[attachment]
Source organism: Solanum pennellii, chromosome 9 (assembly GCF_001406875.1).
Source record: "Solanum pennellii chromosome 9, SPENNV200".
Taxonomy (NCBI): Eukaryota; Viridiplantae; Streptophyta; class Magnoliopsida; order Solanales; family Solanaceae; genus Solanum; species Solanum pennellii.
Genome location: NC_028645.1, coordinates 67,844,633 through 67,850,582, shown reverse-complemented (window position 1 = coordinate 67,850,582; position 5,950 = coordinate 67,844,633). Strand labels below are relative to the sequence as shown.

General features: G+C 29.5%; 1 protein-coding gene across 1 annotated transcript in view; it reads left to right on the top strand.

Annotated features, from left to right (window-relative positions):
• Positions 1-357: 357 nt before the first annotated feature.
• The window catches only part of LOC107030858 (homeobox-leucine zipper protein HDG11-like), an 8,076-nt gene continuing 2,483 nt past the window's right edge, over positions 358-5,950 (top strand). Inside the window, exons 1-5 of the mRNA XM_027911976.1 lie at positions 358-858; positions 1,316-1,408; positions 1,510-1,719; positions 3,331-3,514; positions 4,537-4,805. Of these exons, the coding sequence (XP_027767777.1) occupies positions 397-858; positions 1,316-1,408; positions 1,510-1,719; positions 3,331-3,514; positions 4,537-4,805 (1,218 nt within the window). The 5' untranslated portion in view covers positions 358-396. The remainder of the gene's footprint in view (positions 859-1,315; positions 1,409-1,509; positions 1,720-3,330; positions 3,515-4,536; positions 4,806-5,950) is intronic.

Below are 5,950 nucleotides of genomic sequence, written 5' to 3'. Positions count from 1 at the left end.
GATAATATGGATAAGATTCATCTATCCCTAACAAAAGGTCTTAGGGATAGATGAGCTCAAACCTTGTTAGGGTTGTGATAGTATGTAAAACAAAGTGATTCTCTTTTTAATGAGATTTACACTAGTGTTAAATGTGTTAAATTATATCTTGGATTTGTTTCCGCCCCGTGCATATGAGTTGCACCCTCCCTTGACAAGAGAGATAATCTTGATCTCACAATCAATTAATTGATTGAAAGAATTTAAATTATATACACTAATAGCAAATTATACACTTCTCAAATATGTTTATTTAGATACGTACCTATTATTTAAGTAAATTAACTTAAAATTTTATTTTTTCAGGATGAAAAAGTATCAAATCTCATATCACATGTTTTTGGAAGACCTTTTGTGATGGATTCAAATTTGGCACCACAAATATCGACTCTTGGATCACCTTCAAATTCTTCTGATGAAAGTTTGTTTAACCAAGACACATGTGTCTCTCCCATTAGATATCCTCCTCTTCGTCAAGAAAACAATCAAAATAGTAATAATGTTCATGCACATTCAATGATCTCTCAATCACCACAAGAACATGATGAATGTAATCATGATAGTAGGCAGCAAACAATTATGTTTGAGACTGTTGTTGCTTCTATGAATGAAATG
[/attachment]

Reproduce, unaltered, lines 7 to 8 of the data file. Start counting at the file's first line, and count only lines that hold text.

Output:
• Positions 1-357: 357 nt before the first annotated feature.
• The window catches only part of LOC107030858 (homeobox-leucine zipper protein HDG11-like), an 8,076-nt gene continuing 2,483 nt past the window's right edge, over positions 358-5,950 (top strand). Inside the window, exons 1-5 of the mRNA XM_027911976.1 lie at positions 358-858; positions 1,316-1,408; positions 1,510-1,719; positions 3,331-3,514; positions 4,537-4,805. Of these exons, the coding sequence (XP_027767777.1) occupies positions 397-858; positions 1,316-1,408; positions 1,510-1,719; positions 3,331-3,514; positions 4,537-4,805 (1,218 nt within the window). The 5' untranslated portion in view covers positions 358-396. The remainder of the gene's footprint in view (positions 859-1,315; positions 1,409-1,509; positions 1,720-3,330; positions 3,515-4,536; positions 4,806-5,950) is intronic.